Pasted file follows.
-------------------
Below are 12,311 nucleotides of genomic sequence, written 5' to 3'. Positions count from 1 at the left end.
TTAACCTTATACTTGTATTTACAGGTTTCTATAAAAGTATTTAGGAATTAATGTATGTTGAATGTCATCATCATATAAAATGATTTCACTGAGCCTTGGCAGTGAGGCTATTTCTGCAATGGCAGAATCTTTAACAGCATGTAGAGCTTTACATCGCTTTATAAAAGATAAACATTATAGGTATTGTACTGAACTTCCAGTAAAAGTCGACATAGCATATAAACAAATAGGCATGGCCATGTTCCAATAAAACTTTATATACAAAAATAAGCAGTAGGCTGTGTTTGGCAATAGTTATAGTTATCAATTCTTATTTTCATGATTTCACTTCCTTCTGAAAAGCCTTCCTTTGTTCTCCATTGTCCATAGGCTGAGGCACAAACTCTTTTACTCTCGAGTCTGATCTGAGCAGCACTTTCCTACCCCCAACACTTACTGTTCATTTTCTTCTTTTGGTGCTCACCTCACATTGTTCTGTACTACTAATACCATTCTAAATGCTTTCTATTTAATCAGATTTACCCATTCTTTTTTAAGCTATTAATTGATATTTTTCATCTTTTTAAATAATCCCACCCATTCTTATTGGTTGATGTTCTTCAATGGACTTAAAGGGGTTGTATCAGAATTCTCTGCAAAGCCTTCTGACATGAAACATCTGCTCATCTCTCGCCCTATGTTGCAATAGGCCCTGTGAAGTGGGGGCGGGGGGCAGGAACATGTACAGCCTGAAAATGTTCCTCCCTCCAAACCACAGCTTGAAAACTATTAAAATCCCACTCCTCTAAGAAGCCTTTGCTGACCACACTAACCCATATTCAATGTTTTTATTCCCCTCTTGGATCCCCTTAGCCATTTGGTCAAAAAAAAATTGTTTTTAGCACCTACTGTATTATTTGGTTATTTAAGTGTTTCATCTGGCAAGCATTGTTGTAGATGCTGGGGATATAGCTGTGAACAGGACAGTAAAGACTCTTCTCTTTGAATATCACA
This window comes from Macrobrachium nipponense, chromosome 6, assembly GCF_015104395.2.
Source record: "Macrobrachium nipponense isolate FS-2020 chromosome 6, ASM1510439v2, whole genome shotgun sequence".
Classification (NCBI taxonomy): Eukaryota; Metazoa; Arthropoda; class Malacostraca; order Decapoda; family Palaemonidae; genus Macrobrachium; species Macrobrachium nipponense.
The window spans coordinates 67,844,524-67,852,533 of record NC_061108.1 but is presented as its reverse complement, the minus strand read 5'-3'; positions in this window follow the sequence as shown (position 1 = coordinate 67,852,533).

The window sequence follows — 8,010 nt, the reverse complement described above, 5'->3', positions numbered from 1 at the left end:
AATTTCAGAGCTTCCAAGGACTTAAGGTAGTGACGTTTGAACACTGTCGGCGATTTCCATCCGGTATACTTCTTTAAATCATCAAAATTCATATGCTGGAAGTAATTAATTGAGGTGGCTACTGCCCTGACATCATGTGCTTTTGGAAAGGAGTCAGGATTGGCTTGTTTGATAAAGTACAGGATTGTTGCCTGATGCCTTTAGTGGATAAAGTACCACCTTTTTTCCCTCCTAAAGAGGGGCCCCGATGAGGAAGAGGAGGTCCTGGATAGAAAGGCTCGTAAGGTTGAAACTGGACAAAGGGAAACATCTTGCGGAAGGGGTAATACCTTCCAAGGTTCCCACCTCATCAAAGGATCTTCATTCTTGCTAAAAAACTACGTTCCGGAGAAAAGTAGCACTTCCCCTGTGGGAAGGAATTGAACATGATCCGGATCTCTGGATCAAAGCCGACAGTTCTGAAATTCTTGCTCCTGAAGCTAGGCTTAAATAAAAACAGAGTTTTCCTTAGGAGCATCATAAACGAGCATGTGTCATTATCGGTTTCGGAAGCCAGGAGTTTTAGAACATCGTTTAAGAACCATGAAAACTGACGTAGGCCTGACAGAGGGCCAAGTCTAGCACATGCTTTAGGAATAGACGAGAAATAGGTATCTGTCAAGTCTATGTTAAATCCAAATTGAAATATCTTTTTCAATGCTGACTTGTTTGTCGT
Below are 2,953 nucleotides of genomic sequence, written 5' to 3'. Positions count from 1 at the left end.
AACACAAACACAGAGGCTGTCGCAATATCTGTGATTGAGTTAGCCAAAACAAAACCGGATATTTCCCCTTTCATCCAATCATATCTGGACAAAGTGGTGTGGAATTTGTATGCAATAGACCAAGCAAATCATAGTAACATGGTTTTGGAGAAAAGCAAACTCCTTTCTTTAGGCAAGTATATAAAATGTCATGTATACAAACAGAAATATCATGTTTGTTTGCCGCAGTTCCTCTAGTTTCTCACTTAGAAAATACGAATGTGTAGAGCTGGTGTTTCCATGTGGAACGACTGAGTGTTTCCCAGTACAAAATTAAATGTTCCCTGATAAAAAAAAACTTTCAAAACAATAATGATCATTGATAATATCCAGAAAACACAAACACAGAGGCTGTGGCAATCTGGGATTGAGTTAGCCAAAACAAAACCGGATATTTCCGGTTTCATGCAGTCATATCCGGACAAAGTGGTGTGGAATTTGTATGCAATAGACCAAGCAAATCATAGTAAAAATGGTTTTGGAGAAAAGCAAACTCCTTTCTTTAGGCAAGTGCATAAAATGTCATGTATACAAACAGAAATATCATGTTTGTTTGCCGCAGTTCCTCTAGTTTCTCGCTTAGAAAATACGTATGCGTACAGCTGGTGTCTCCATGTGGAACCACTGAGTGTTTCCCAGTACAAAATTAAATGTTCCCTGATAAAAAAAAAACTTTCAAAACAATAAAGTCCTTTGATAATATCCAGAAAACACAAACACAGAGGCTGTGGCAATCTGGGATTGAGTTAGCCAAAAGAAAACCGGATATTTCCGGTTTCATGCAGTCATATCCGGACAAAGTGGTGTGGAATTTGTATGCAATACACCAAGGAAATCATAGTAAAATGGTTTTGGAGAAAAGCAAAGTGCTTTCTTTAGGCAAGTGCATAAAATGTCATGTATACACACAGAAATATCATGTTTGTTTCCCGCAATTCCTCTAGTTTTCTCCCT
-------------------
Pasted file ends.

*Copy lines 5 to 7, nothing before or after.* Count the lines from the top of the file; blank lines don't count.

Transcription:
Classification (NCBI taxonomy): Eukaryota; Metazoa; Arthropoda; class Malacostraca; order Decapoda; family Palaemonidae; genus Macrobrachium; species Macrobrachium nipponense.
The window spans coordinates 67,844,524-67,852,533 of record NC_061108.1 but is presented as its reverse complement, the minus strand read 5'-3'; positions in this window follow the sequence as shown (position 1 = coordinate 67,852,533).

The window sequence follows — 8,010 nt, the reverse complement described above, 5'->3', positions numbered from 1 at the left end: